Aythya ferina (Linnaeus, 1758)
Family: Anseriformes > Anatidae
Pochard are found on waterbodies across the UK that are deep enough to accommodate their diving behaviour in search of food.
The Pochard is a scarce breeding bird in the UK, with around 700 pairs thought to breed here and mostly in England. During the winter months this small population is swollen by birds escaping freezing conditions on the Continent, which can see UK Pochard numbers climb as high as 30,000 individuals.
The Wetland Bird Survey shows a declining trend in numbers, that is thought to be partly driven by milder winters keeping more waterbodies ice free on the Continent. This ensures feeding opportunities closer to the Pochard breeding areas and makes a crossing of the North Sea unnecessary for many.
Select a topic for more facts and statistics about the Pochard
Pochard identification is often straightforward. The following article may help when identifying Pochard.
Dabbling ducks are so familiar, but there is also a group of common ducks that actively dive on freshwater for food. One or other is likely to be encountered on still or moving freshwater or even at sea so let this workshop help you to decide which diving duck you are seeing.
Listen to example recordings of the main vocalisations of Pochard, provided by xeno-canto contributors.
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Status and Trends
Population size and trends and patterns of distribution based on BTO surveys and atlases with data collected by BTO volunteers.
This species can be found on the following statutory and conservation listings and schedules.
Numbers of breeding Pochard have remained relatively stable, with some fluctuations, at around 600–800 pairs, for the ten years to 2019 following a strong increase since it was first monitored by the RBBP in 1986 (Eaton et al. 2021). However, this population increase contrasts with a range contraction in the UK, with a 39% decrease in the number of occupied squares since the 1968–72 Breeding Atlas (Balmer et al. 2013). Widespread declines and range losses have occurred in Europe and the species is classed as Vulnerable on the IUCN Red List (BirdLife International 2021).
|UK winter population||-73% decrease (1995/96 to 2020/21)|
The winter distribution of the Pochard is concentrated in lowland areas, where waterbodies have high nutrient status, and the species is generally absent from the acidic, nutrient-poor waterbodies of the uplands. Rich lakes are also preferred for breeding and the map shows the concentration of breeding birds in eastern lowland areas of England.
Occupied 10-km squares in UK
|No. occupied in breeding season||330|
|% occupied in breeding season||11|
|No. occupied in winter||1292|
|% occupied in winter||43|
European Distribution Map
There has been a 21% contraction in winter range in Britain & Ireland since the 1981–84 Winter Atlas. The loss is most prominent in Ireland, reflecting a long-term decline in the wintering population.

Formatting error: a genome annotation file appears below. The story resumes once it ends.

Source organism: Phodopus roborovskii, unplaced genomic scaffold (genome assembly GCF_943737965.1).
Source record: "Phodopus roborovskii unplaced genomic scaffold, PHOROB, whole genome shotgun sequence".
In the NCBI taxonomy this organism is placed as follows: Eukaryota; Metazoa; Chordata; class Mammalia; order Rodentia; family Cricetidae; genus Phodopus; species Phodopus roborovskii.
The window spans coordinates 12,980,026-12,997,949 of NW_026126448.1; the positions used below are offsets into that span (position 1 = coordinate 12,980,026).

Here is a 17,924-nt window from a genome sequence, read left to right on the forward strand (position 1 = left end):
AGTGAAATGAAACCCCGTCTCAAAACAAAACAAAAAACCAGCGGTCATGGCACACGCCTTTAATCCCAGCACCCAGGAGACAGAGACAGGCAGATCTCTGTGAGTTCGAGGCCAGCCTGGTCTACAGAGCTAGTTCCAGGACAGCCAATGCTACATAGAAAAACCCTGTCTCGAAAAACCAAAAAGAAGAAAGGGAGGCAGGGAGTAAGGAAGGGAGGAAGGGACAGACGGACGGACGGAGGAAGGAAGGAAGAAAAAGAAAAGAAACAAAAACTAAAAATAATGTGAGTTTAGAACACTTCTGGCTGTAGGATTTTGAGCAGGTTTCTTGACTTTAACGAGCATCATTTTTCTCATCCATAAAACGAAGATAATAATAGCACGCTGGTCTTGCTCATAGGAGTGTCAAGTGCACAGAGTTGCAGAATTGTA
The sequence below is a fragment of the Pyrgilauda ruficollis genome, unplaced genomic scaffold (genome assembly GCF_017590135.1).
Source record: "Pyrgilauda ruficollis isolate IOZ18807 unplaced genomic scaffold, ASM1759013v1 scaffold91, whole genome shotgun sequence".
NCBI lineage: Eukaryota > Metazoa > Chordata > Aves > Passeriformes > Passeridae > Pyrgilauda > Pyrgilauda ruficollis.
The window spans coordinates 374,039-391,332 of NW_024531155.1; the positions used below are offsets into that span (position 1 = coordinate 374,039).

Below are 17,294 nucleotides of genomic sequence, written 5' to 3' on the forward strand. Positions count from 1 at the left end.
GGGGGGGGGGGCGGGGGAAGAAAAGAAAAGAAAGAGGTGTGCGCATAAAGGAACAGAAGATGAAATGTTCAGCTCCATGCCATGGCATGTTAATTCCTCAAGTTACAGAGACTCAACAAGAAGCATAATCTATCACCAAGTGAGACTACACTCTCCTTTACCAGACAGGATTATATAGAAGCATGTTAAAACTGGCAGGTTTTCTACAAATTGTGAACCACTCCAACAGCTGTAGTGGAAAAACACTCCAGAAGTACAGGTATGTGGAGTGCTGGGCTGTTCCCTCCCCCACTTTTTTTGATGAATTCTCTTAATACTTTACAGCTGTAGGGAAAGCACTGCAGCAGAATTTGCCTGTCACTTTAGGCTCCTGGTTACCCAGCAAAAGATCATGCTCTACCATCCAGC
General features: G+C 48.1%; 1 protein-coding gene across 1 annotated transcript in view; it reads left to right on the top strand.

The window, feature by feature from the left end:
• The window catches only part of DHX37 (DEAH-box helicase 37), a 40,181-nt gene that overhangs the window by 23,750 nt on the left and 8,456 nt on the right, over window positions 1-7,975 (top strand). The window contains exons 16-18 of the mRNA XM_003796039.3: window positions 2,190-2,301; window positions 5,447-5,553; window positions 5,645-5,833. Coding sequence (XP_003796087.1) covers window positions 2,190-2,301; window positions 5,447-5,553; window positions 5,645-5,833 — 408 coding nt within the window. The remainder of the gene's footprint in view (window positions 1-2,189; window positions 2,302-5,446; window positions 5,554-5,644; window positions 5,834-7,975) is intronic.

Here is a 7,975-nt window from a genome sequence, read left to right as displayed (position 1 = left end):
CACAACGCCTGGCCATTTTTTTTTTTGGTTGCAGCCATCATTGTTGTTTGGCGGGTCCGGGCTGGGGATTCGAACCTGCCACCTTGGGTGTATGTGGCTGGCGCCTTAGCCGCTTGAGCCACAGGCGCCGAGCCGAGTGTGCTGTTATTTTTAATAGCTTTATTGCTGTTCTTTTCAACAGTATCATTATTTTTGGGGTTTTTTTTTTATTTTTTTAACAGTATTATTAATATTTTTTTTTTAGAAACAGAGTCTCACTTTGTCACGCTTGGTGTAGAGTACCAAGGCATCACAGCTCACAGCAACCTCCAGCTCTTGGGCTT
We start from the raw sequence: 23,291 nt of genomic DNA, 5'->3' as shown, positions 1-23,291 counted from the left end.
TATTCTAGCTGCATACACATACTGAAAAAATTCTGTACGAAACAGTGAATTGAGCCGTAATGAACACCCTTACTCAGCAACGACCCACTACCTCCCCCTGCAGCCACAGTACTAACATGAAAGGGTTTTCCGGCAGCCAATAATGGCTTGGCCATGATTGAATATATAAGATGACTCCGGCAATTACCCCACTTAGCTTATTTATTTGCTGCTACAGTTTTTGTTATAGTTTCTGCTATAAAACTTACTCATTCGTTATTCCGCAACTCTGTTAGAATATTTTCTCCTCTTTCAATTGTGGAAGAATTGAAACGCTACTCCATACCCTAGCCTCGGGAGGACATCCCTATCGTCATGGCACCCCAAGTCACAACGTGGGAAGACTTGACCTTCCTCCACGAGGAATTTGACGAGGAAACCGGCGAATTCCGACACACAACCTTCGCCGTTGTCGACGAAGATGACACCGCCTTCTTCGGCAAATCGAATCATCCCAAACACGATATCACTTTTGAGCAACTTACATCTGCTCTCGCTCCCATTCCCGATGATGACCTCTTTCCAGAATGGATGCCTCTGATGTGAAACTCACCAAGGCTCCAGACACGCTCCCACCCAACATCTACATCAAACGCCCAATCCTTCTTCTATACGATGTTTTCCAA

Change in occupied 10-km squares in the UK
|% change in range in breeding season (1968–72 to 2008–11)||-36.3%|
|% change in range in winter (1981–84 to 2007–11)||--15.8%|
Pochards are present throughout the year; there is a small breeding population and the species is most likely to be seen in winter.
Information about movement and migration based on online bird portals (e.g. BirdTrack), Ringing schemes and tracking studies.
Lifecycle and body size information about Pochard, including statistics on nesting, eggs and lifespan based on BTO ringing and nest recording data.
View number ringed each year in the Online Ringing Report
|Maximum Age from Ringing||22 years 0 months 10 days (set in 1999)|
|Typical Lifespan||3 years with breeding typically at 1 year|
|Adult Survival||0.65±0.014 ( Female: 0.65±0.014)|
|Juvenile Survival||0.55 (in first year)|
|Wing Length||Adults||217.3±6.4 | Range 208–225mm, N=553|
|Juveniles||215.1±12.1 | Range 208-225mm, N=107|
|Males||218.7±6.1 | Range 210–226mm, N=436|
|Females||212.2±4.6 | Range 204–220mm, N=116|
|Body Weight||Adults||1.13±0.1 | Range 0.980–1.30kg, N=473|
|Juveniles||1150±150.3558 | Range 850–1350g, N=86|
|Males||1.14±0.1 | Range 1.00–1.30kg, N=375|
|Females||1.07±0.09 | Range 0.910–1.20kg, N=97|
Feather measurements and photos on featherbase
|Field Codes||2-letter: PO | 5-letter code: POCHA | Euring: 1980|
For information in another language (where available) click on a linked name
Interpretation and scientific publications about Pochard from BTO scientists.
Causes of change
Increases in Pochard numbers in western Europe in the twentieth century are possibly linked to the eutrophication of water bodies which resulted in increased availability of food and cover (Fox et al. 2016). Subsequent widespread declines in Europe may have been caused by a number of factors, among which are abandonment of fish farming and declines in water quality, hyper-eutrophication, increases in the abundance of fish species which compete for food resources, increased predation from non-native species such as mink, and losses of gull colonies (which help improve breeding productivity by providing protection from predators) (Fox et al. 2016, Mischenko et al. 2020). However, the stable trend in the UK suggests that the factors affecting the species in Europe are currently not a significant issue here and it remains unclear what are the main drivers of population trends in the UK.
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